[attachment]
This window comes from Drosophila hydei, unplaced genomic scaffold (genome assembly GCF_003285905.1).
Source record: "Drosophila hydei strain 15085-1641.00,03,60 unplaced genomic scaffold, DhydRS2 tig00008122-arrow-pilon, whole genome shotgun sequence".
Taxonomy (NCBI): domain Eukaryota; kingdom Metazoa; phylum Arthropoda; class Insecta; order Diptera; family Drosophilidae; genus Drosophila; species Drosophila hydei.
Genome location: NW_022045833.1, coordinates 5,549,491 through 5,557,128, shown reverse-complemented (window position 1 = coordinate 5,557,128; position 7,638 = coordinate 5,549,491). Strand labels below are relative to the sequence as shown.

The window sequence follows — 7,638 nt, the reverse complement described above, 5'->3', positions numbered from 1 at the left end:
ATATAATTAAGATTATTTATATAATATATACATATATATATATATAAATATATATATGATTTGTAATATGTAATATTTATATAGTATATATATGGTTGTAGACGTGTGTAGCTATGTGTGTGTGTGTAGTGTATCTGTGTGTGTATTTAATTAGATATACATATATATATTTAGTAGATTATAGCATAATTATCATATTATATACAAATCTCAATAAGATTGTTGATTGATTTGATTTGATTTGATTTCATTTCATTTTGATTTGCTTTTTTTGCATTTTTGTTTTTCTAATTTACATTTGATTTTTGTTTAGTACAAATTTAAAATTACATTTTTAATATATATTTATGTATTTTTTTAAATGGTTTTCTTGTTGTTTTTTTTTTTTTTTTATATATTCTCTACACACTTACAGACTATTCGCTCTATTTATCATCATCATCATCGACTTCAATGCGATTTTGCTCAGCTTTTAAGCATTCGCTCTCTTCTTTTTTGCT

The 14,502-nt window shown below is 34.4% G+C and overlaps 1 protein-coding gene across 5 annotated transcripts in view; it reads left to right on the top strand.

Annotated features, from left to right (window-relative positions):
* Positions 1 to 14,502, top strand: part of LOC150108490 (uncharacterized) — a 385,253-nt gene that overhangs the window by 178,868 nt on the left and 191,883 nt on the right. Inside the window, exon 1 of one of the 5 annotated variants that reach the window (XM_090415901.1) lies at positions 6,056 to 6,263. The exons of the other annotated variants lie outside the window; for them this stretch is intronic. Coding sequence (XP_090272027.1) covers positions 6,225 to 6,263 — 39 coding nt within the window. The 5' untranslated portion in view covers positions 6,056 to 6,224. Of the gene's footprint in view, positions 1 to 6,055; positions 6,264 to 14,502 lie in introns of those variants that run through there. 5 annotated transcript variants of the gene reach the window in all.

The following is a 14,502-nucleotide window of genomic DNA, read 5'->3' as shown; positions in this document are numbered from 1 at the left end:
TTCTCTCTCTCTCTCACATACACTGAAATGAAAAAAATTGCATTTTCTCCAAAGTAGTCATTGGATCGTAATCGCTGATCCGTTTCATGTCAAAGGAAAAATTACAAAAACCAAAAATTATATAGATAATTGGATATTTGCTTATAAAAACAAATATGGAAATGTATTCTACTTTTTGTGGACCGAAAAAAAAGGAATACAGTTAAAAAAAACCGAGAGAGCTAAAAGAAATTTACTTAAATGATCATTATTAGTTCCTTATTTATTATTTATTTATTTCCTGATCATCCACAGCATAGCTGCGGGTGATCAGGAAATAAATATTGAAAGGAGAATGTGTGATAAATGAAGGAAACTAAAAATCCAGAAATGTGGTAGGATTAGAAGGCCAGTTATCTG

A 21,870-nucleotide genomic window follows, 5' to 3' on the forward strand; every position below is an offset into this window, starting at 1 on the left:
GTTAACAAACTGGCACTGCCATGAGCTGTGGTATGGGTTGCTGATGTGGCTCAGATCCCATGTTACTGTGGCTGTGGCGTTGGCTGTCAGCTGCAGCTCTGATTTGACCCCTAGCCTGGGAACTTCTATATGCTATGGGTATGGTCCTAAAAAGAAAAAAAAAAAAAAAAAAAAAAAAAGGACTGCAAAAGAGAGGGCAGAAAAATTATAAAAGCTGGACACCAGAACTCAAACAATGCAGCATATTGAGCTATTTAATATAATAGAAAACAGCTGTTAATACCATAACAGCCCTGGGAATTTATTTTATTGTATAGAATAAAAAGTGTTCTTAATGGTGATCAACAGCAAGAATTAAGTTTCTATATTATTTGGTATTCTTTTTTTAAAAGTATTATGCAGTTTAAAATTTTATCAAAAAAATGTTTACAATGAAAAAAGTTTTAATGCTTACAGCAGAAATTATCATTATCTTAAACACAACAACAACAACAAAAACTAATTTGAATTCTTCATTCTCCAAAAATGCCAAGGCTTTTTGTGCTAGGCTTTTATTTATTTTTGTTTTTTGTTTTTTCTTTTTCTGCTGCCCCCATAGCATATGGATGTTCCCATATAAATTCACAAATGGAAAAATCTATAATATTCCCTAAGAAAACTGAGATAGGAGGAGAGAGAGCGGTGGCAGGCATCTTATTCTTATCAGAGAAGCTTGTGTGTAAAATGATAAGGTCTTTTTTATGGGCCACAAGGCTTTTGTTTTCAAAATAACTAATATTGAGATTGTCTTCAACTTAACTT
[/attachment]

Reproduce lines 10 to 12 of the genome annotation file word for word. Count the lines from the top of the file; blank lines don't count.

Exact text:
The following is a 14,502-nucleotide window of genomic DNA, read 5'->3' as shown; positions in this document are numbered from 1 at the left end:
TTCTCTCTCTCTCTCACATACACTGAAATGAAAAAAATTGCATTTTCTCCAAAGTAGTCATTGGATCGTAATCGCTGATCCGTTTCATGTCAAAGGAAAAATTACAAAAACCAAAAATTATATAGATAATTGGATATTTGCTTATAAAAACAAATATGGAAATGTATTCTACTTTTTGTGGACCGAAAAAAAAGGAATACAGTTAAAAAAAACCGAGAGAGCTAAAAGAAATTTACTTAAATGATCATTATTAGTTCCTTATTTATTATTTATTTATTTCCTGATCATCCACAGCATAGCTGCGGGTGATCAGGAAATAAATATTGAAAGGAGAATGTGTGATAAATGAAGGAAACTAAAAATCCAGAAATGTGGTAGGATTAGAAGGCCAGTTATCTG

A 21,870-nucleotide genomic window follows, 5' to 3' on the forward strand; every position below is an offset into this window, starting at 1 on the left: